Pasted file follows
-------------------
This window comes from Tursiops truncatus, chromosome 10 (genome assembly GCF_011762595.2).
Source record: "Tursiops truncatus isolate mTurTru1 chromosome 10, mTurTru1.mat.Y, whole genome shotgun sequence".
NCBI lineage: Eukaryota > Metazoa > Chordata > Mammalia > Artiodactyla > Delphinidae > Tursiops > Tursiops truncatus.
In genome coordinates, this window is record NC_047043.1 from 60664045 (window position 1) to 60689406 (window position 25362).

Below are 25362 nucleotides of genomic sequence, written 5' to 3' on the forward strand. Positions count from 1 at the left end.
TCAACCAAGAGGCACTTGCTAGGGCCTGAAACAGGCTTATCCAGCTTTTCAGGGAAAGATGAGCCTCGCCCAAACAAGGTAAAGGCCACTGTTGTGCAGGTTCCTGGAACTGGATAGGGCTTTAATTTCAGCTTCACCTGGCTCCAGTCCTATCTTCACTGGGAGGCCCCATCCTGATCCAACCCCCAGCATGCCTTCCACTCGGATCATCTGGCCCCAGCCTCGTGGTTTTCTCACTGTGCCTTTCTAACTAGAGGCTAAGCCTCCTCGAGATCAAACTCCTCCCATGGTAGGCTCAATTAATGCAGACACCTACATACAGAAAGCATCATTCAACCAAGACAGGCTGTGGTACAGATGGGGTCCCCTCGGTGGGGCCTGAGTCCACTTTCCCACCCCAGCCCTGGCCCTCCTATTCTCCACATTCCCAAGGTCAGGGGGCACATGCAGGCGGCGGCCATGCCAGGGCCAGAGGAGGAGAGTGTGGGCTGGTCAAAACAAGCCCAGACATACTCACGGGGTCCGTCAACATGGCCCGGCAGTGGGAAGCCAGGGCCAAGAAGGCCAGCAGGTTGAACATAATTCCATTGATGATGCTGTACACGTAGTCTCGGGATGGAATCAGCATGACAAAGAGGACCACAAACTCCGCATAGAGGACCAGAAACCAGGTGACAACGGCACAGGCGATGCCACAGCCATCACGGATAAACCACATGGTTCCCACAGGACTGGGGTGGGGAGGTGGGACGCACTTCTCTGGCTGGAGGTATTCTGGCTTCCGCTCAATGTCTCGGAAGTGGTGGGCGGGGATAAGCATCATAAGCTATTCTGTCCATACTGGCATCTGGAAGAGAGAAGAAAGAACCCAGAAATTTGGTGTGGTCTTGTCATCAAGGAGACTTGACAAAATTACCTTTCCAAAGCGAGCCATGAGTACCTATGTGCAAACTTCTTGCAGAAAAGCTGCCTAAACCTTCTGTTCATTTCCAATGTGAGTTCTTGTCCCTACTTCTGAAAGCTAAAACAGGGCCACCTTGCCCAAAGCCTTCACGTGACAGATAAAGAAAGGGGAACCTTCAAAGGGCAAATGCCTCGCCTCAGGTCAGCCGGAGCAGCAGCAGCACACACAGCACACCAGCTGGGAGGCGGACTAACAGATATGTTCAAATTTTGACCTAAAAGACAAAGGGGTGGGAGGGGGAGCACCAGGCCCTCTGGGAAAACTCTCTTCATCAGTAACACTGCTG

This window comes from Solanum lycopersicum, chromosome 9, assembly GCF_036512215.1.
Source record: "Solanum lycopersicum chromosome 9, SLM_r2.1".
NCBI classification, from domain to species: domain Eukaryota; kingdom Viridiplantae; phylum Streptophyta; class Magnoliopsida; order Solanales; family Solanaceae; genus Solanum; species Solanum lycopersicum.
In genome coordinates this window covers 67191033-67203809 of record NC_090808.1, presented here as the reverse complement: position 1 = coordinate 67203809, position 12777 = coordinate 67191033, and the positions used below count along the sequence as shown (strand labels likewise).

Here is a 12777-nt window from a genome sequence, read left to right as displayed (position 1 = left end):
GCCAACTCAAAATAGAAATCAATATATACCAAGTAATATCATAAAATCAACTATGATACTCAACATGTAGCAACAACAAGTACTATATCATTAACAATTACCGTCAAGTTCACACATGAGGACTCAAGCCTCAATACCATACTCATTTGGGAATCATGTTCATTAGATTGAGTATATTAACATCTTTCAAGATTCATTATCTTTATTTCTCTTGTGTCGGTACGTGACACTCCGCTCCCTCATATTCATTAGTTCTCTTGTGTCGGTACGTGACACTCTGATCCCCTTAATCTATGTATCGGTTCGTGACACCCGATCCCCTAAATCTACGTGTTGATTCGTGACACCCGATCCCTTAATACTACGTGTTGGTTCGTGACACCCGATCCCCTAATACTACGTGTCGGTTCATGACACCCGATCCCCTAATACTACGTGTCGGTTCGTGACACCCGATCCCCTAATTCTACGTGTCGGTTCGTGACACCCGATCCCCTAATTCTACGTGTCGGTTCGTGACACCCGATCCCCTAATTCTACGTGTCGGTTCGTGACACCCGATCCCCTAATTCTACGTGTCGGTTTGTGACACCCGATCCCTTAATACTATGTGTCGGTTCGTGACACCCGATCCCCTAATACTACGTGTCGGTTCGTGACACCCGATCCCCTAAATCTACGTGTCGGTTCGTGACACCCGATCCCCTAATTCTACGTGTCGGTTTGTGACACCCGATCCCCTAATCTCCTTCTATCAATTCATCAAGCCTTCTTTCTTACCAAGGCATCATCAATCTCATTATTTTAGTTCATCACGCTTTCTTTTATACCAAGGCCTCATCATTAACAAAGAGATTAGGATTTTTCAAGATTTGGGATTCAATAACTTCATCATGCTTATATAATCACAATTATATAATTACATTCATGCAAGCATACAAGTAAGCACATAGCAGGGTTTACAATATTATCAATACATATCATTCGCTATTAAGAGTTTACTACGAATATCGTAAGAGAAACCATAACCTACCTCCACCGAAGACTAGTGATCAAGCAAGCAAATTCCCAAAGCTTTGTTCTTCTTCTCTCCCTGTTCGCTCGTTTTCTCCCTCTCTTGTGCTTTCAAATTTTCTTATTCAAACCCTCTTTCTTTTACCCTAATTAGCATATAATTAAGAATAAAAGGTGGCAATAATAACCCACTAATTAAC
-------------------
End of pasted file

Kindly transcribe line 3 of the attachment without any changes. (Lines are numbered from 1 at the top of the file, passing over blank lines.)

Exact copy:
NCBI lineage: Eukaryota > Metazoa > Chordata > Mammalia > Artiodactyla > Delphinidae > Tursiops > Tursiops truncatus.